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Dividend History of the Healthcare Sector

Although healthcare stocks aren’t known for their dividend-earning potential, they account for one of the largest components of the S&P 500 Index. Understanding the sector’s composition and historical performance is important for investors looking to gain exposure to pharmaceuticals, biotechnology companies and healthcare providers.

In the following article, we will provide a high-level overview of the healthcare sector, its composition and dividend-earning potential.

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Composition of the Healthcare Sector

The S&P 500 Index tracks 11 primary sectors, with healthcare being one. As of July 19, 2019, the sector had a total market capitalization of $5.5 trillion. Only information technology ($8.6 trillion) and financials ($7.2 trillion) were valued more.

Healthcare is further broken down into six industries, including:

  • Biotechnology
  • Healthcare equipment and supplies
  • Healthcare providers and services
  • Healthcare technology
  • Life sciences tools and services
  • Pharmaceuticals

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For the benefit of income investors, provides a more granular breakdown of healthcare stocks. tracks 231 healthcare companies across 16 industries. With the exception of drug delivery and drug manufacturing companies, healthcare stocks are not known as being strong dividend plays.

*As of July 19, 2019

Taken as a whole, healthcare is the lowest-yielding sector at just 0.55%. Technology, the second-lowest dividend-yielding sector, generates an average yield of 1.01%. Financials stocks, which boast the highest dividend yield, generate 3.05% on average.

Historically, healthcare dividends have underperformed the S&P 500 Index by a wide margin. As of July 19, 2019, the index’s average yield was 1.88%. The lowest the S&P 500 has ever yielded was 1.11% in August 2000.

Although healthcare isn’t considered ideal for dividend-focused portfolios, pharmaceuticals and well-established healthcare providers do provide attractive returns. UnitedHealth Group (UNH), Amgen (AMGN), CVS Health Corporation (CVS) and AbbVie (ABBV) all have attractive yields that pay well above the sector average.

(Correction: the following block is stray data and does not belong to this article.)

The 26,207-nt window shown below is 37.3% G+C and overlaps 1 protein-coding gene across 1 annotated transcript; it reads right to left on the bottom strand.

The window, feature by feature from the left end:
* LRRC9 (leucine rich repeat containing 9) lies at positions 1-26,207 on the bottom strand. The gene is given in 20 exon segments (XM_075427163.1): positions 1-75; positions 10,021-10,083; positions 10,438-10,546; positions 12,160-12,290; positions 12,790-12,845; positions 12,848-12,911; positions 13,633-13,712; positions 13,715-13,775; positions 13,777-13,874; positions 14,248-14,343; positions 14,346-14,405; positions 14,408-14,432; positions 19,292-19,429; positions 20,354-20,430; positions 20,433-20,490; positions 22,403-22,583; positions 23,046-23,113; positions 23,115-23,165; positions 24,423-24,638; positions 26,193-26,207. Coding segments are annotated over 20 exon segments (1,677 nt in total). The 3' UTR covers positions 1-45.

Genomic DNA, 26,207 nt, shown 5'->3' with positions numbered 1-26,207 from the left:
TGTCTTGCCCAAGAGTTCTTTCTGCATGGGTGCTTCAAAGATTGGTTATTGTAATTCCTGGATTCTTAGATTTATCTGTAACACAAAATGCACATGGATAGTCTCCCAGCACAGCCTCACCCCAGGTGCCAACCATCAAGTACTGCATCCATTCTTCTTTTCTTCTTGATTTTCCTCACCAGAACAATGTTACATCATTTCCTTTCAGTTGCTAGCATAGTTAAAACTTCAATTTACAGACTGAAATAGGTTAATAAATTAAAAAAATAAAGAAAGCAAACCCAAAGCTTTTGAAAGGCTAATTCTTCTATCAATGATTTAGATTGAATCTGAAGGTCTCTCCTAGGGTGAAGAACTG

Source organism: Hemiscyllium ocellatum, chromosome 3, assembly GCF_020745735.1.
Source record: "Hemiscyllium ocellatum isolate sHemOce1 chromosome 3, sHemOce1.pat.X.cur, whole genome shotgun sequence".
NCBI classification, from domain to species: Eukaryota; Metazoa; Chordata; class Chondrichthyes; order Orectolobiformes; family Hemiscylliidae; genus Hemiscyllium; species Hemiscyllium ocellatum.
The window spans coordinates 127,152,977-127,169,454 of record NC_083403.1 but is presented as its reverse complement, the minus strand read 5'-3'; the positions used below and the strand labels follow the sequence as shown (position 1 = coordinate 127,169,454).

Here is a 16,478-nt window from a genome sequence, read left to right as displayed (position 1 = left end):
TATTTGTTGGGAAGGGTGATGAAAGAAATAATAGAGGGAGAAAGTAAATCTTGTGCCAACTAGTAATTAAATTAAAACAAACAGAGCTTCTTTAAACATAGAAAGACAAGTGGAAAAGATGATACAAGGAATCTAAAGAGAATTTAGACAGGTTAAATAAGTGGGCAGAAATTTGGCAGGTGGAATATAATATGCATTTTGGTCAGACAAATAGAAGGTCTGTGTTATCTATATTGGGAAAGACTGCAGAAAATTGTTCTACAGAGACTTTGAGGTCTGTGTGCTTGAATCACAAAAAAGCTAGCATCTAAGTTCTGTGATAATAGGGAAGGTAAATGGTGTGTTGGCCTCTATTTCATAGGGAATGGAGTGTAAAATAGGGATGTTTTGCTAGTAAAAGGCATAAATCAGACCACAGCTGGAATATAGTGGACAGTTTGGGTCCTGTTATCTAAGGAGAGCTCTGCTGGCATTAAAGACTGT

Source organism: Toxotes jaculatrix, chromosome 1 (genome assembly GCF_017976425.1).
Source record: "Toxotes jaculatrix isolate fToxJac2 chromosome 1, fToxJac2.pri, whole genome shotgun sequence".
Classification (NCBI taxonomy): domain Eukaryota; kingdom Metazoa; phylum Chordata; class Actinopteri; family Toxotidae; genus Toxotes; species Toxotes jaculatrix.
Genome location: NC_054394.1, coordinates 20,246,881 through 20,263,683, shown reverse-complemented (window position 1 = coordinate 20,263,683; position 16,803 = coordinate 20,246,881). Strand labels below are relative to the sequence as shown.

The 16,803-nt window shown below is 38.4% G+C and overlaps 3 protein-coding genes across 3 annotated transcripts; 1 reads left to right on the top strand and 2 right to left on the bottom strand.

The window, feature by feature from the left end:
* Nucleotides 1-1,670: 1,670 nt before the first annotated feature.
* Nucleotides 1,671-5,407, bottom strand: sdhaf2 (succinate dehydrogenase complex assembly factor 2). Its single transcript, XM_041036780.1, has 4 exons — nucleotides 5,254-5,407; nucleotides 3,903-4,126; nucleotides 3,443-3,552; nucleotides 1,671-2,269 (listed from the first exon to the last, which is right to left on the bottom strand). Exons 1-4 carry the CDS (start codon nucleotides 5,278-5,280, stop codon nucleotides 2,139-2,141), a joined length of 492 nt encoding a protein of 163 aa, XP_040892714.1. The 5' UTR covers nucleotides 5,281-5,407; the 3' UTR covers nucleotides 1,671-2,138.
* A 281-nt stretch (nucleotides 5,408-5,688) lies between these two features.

Healthcare stocks consistently outperform the broader market during late-business cycles and even recessions. It’s not difficult to see why. Unlike consumer discretionary stocks, which are highly cyclical and largely dependent on disposable income, demand for healthcare doesn’t go down because of the economy. If anything, demand for healthcare is rising as Baby Boomers reach retirement in record numbers.

For these reasons, healthcare investments are a good hedge against inflation provided you are not investing in early-stage companies. Industries like biotechnology provide higher growth potential, but this comes at the expense of stability. A quick look at the Nasdaq Biotechnology Index gives you a good idea of just how volatile this cross-section can be.

Against this backdrop, we can conclude that investing in healthcare stocks has the following advantages:

  • The sector outperforms the broader market during cyclical downturns.
  • An aging population guarantees future demand, in turn ensuring the stability of the overall sector.
  • A number of technological advances have made healthcare provision better than ever before.

The disadvantages of the sector include:

  • It has weaker-than-average dividends.
  • There is increased government scrutiny of drug prices.
  • There is a growing number of Americans without health insurance, which prohibits access to healthcare products and services.

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The Bottom Line

Healthcare stocks are a core component of the S&P 500 Index. While they may not offer the same dividend potential as financials or basic materials, they are an indispensable part of a well-balanced portfolio. Remember that when trying to invest in the future.

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